The Inside Edge with Sarah and Drew - March 17

Skaters still in limbo regarding worlds

John Coughlin, Patrick Chan and Ryan Bradley show off their new beards.
John Coughlin, Patrick Chan and Ryan Bradley show off their new beards. (Drew Meekins)


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By Sarah S. Brannen and Drew Meekins, special to
(03/17/2011) - We've talked to several members of the U.S. world team in the past few days. All of them are horrified and deeply moved by the tragedy in Japan, and they all feel whether or not the World Championships are eventually held isn't as important as the human suffering and loss of life.

"The people I've spoken to on my team and on other countries' teams have so much concern for the people in Japan," said John Coughlin. "Every time I've been there I think, 'This is my favorite event.' It's a beautiful culture, and it breaks my heart because I know they were looking forward to this so much. I just don't know if, out of respect for the sheer loss of life, holding the competition is the right thing any more. The more honorable thing might be to cancel it and donate the prize money to the relief effort."

"It's absolutely heart-wrenching to watch these videos," said Ross Miner. "The dignity that those people have is incredible. They have the biggest national disaster in their history, and everyone gets in line for food in an orderly way. I can't even imagine what they're going through. I hope the skaters will figure something out that we can do."

Maia Shibutani shared her thoughts: "The suffering and the fear that Japanese people are experiencing is difficult to fathom. Although the Japanese people have shown such strength and courage, we all still need to reach out and help in whatever ways we can."

Jeremy Abbott, who was a lock for the U.S. team at the World Team Trophy, originally scheduled for April in Tokyo, said, "As bad as I feel for my friends, and all the skaters, because I know how bad they want this and how much it means to them, it's just a competition. At the end, they have their lives and their families are safe and they still have their homes. Looking at what is going on in Japan, figure skating just seems insignificant."

Training for an event which may or may not be held at a date yet to be determined is very difficult for all the athletes.

"The hardest thing is we don't know how to train right now," said Coughlin. "Dalilah [Sappenfield] is very particular about periodizations. We were doing run-throughs every day last week, in costume, and we were going to taper this week and then go. We don't want to do too many run-throughs now, in case we're not going to compete for another month -- that would put us in another cycle."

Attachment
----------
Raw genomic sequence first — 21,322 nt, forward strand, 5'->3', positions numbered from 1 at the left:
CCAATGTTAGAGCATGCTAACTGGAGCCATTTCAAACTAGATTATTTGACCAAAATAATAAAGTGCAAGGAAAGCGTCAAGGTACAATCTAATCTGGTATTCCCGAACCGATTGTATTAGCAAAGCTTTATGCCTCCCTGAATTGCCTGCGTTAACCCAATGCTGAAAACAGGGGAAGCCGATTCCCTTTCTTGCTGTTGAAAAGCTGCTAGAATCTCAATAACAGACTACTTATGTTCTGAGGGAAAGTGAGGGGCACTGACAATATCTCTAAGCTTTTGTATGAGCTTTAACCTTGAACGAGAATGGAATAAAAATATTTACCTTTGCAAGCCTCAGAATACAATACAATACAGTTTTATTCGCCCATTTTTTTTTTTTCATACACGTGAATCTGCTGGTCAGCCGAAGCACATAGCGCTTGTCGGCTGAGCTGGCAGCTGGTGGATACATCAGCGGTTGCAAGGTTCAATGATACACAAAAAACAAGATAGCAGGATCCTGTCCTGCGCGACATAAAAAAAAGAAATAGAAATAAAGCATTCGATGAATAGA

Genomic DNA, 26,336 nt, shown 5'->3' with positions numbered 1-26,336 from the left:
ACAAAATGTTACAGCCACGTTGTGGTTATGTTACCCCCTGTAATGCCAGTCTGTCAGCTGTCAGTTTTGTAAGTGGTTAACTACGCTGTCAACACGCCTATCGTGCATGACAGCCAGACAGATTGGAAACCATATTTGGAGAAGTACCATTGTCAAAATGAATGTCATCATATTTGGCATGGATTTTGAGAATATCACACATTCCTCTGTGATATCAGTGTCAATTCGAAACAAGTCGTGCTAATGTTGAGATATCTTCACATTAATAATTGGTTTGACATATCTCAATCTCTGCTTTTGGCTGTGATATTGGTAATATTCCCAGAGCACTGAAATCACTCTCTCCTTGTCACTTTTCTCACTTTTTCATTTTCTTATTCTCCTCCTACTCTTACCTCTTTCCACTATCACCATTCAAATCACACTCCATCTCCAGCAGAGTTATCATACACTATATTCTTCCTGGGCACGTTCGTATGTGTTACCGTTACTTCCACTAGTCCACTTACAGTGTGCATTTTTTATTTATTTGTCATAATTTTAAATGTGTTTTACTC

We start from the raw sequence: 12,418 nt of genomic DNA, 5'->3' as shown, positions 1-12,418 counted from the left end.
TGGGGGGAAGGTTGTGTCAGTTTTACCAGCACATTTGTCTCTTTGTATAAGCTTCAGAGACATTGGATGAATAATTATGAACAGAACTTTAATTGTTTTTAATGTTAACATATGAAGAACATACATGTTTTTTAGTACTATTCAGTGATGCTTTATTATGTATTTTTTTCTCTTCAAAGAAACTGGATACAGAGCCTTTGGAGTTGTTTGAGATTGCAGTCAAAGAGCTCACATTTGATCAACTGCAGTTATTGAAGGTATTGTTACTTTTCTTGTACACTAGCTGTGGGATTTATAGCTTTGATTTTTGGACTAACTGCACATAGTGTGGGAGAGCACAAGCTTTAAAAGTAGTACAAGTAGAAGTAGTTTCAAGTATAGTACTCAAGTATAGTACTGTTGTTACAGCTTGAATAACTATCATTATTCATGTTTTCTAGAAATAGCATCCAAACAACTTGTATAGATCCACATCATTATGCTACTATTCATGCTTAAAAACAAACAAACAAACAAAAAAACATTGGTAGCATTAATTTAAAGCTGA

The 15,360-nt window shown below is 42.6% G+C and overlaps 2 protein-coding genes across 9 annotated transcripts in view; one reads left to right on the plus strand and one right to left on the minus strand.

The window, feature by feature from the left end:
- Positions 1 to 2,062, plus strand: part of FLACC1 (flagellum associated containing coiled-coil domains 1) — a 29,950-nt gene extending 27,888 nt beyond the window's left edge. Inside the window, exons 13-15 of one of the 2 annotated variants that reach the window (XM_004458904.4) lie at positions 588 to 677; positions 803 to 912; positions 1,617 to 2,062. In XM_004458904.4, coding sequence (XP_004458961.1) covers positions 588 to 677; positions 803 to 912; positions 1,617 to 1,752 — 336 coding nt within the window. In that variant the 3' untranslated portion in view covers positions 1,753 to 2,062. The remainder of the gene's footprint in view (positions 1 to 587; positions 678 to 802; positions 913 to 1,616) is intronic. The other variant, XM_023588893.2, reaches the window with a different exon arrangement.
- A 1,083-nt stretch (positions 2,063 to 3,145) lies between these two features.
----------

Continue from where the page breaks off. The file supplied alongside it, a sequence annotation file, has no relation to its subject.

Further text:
"While it has been difficult, we have been trying to approach our training the way we always do," said Alex Shibutani. "We're still very focused on our training for this year's programs, and will continue to be until we receive more information."

Coughlin went on, "It's kind of scary, because athletes are creatures of habit. It's not an easy decision, but especially for those of us like Ross, Madi [Chock] and Greg [Zuerlein] who are going to our first worlds, this isn't the preparation we were expecting."

"It's been very stressful," Miner added. "We keep hearing rumors and no one knows what's right and what's not. We all have to proceed as though things are going to happen as planned."

Coughlin agreed that the rumor mill has been in high gear.

"I've never been involved in anything in skating where the rumor mill has been spinning so fast!" he said. "I was talking to Kirsten [Moore-Towers] and Dylan [Moscovitch] last night, and we were comparing rumors. I'm so confused and worn out by guessing."

"All of us just want to know," said Miner.

Before the World Championships were postponed, some skaters had already decided to withdraw.

Valentina Marchei was injured during her long program at the European Championships; she told us she sprained her right ankle and stretched a ligament in her left knee.

We asked if she would be able to compete if the competition was delayed for some weeks.